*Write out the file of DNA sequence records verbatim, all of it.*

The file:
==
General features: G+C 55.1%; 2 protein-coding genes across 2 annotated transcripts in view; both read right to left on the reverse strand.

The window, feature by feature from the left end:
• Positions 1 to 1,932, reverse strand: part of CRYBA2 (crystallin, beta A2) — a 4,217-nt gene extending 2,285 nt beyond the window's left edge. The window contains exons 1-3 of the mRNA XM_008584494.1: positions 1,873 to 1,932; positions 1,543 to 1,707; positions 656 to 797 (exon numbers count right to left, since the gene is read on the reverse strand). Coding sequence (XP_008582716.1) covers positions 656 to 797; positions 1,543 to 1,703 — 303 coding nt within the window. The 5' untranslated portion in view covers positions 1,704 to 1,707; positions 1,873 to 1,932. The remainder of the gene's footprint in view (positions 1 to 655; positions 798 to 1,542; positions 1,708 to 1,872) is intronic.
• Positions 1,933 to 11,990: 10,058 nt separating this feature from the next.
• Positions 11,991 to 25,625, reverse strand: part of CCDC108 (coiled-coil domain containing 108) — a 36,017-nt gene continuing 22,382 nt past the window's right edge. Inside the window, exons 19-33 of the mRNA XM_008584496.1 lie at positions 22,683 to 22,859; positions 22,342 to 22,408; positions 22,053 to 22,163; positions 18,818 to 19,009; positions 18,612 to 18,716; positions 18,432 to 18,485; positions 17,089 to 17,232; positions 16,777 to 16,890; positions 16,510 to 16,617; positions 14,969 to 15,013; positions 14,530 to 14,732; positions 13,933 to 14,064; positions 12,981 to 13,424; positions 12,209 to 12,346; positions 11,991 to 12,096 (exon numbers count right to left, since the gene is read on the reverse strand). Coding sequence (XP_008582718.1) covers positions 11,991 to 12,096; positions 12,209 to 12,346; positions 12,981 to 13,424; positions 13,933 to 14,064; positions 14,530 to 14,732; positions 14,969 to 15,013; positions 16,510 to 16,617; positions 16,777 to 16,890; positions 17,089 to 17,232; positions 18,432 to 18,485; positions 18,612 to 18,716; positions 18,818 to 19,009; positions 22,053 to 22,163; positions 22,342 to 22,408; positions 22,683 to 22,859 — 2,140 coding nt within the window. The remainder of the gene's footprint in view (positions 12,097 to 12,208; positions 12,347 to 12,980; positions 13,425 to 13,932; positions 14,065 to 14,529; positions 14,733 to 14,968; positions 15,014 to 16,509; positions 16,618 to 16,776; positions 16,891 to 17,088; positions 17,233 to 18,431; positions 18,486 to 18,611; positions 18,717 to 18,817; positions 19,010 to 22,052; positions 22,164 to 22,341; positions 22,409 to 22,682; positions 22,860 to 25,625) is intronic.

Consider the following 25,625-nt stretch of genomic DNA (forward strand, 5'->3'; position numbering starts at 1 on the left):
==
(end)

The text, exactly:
General features: G+C 55.1%; 2 protein-coding genes across 2 annotated transcripts in view; both read right to left on the reverse strand.

The window, feature by feature from the left end:
• Positions 1 to 1,932, reverse strand: part of CRYBA2 (crystallin, beta A2) — a 4,217-nt gene extending 2,285 nt beyond the window's left edge. The window contains exons 1-3 of the mRNA XM_008584494.1: positions 1,873 to 1,932; positions 1,543 to 1,707; positions 656 to 797 (exon numbers count right to left, since the gene is read on the reverse strand). Coding sequence (XP_008582716.1) covers positions 656 to 797; positions 1,543 to 1,703 — 303 coding nt within the window. The 5' untranslated portion in view covers positions 1,704 to 1,707; positions 1,873 to 1,932. The remainder of the gene's footprint in view (positions 1 to 655; positions 798 to 1,542; positions 1,708 to 1,872) is intronic.
• Positions 1,933 to 11,990: 10,058 nt separating this feature from the next.
• Positions 11,991 to 25,625, reverse strand: part of CCDC108 (coiled-coil domain containing 108) — a 36,017-nt gene continuing 22,382 nt past the window's right edge. Inside the window, exons 19-33 of the mRNA XM_008584496.1 lie at positions 22,683 to 22,859; positions 22,342 to 22,408; positions 22,053 to 22,163; positions 18,818 to 19,009; positions 18,612 to 18,716; positions 18,432 to 18,485; positions 17,089 to 17,232; positions 16,777 to 16,890; positions 16,510 to 16,617; positions 14,969 to 15,013; positions 14,530 to 14,732; positions 13,933 to 14,064; positions 12,981 to 13,424; positions 12,209 to 12,346; positions 11,991 to 12,096 (exon numbers count right to left, since the gene is read on the reverse strand). Coding sequence (XP_008582718.1) covers positions 11,991 to 12,096; positions 12,209 to 12,346; positions 12,981 to 13,424; positions 13,933 to 14,064; positions 14,530 to 14,732; positions 14,969 to 15,013; positions 16,510 to 16,617; positions 16,777 to 16,890; positions 17,089 to 17,232; positions 18,432 to 18,485; positions 18,612 to 18,716; positions 18,818 to 19,009; positions 22,053 to 22,163; positions 22,342 to 22,408; positions 22,683 to 22,859 — 2,140 coding nt within the window. The remainder of the gene's footprint in view (positions 12,097 to 12,208; positions 12,347 to 12,980; positions 13,425 to 13,932; positions 14,065 to 14,529; positions 14,733 to 14,968; positions 15,014 to 16,509; positions 16,618 to 16,776; positions 16,891 to 17,088; positions 17,233 to 18,431; positions 18,486 to 18,611; positions 18,717 to 18,817; positions 19,010 to 22,052; positions 22,164 to 22,341; positions 22,409 to 22,682; positions 22,860 to 25,625) is intronic.

Consider the following 25,625-nt stretch of genomic DNA (forward strand, 5'->3'; position numbering starts at 1 on the left):